Bidding strategy these days?

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    Hi, wise Brownstoners — We’ve been looking for a new place since January, but haven’t found anything yet. When we do, though, I’m wondering what the bidding strategy should be? Last time we were buying, it was 2004, so quite a different market.

    These days, is it standard to bid below an asking price (by a certain amount)? I know there are many other factors (how much you want it, how well it’s priced, how many other interested parties there are, etc.) — but just wondering what the best strategy is in 2011. (Back in 2004, we knew we’d have to offer at ask or above for places we really loved to be in the running.)

    Thanks in advance!

    13 Replies

    1. “Right now you could say things might be priced 5 or 10% over ask”

      sorry – – – i meant to say priced 5 or 10% over market

      however some are 30%+ over market

    2. You don’t buy a car based on sticker price (ie asking price). if you’re asking how much to bid based on asking price as a general question, then you don’t know where the market is. Start following the market closely in your target neighborhoods and every house you like, or can get info on, look at sales per square foot. Keep track what is unrenovted vs. renovated and how much it costs to do such work. Then you can start to piece together what is over/underpriced.

      If you read this blog closely, you will see some properties occasionally selling for *way* too much because people lack this basic measure of value (usually those with more cash than brains). Asking prices are all over the board – some are a little high, some are outrageously high. Rarely do you see things priced at value, but of course this has varied a lot over the last 5 years.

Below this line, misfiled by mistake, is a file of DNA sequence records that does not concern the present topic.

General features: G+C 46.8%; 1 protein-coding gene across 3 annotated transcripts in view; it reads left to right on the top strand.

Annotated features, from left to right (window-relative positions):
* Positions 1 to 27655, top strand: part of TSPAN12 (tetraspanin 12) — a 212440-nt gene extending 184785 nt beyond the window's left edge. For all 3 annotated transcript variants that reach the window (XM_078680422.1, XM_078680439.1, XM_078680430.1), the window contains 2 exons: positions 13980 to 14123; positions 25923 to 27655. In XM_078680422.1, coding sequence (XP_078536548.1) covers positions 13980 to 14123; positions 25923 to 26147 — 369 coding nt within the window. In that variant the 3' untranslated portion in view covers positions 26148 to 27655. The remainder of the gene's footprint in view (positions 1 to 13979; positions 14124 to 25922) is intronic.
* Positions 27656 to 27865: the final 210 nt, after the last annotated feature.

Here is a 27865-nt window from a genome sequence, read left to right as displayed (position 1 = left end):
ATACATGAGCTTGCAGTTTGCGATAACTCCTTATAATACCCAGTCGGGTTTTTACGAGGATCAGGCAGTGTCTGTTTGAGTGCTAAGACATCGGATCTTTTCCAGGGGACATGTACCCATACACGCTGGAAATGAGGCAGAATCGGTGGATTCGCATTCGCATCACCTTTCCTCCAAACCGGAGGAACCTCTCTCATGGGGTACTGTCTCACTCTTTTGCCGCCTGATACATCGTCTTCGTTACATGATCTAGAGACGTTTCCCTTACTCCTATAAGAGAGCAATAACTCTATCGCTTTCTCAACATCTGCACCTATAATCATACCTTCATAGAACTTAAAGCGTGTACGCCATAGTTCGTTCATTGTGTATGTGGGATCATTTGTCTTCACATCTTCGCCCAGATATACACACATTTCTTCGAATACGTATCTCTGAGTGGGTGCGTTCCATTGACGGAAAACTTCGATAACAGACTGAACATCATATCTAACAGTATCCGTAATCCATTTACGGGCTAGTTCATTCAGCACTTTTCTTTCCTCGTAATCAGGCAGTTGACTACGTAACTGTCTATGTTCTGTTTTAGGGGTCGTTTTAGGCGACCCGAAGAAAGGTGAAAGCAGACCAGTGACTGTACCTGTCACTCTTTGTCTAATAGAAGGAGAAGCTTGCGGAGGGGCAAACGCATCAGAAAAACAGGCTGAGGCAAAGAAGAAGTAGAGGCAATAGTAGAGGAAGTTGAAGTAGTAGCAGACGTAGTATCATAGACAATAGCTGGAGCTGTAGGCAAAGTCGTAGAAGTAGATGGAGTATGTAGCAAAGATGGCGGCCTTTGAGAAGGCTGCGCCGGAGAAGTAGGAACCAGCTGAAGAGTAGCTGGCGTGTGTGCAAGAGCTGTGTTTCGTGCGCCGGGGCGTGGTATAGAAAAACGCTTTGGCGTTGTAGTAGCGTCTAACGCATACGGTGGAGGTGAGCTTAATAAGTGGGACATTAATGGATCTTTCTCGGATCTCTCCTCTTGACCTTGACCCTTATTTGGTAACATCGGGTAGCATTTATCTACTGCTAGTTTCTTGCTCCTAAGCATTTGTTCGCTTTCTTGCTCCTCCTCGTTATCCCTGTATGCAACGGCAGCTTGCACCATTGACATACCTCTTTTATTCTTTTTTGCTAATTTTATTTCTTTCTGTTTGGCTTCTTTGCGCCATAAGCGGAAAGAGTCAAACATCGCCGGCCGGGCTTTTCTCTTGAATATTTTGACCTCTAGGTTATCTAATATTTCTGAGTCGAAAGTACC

Right now you could say things might be priced 5 or 10% over ask, but if you went solely by that philosophy you would miss out on anything that is really priced to sell.

      One could make an observation that right now a bank isn’t going to appraise something over ask on principle alone (many don’t even want to appraise at ask either), so listing brokers do know this and are not pricing things that close to the going rate as a result.

    3. The only “strategy” you should employ is common sense. Check the comps of the house you’re interested in, and then whittle those down to the houses that are closest to, and in most similar condition to the place you want to bid on. Then, like others have suggested, take into account how long a property has been on the market. If it just went on the market, chances are, a seller is not going to accept a bid too much under ask.
      However, if a house has been on the market at least 4 or 5 months, and seems over-priced compared to other properties, then put in a reasonable bid based on other sale prices of similar properties, computed by per-square foot sale prices.

      There is no rule about how much is too much or too little to offer if you’re basing your offer on comps, the condition of the property, how long it’s been on the market, and your own financials. Sellers will indeed accept a lower offer from someone who is putting 20% down and has great credit over someone getting an FHA loan, and ditto if someone is offering cash and needs no mortgage. Best not to get your emotions involved in the process at all – because then you’re at risk of offering more than you really intended to pay, and can afford. If you get outbid on one place, you’ll almost always find something better.

    4. The only “strategy” you should employ is common sense. Check the comps of the house you’re interested in, and then whittle those down to the houses that are closest to, and in most similar condition to the place you want to bid on. Then, like others have suggested, take into account how long a property has been on the market. If it just went on the market, chances are, a seller is not going to accept a bid too much under ask.
      However, if a house has been on the market at least 4 or 5 months, and seems over-priced compared to other properties, then put in a reasonable bid based on other sale prices of similar properties, computed by per-square foot sale prices.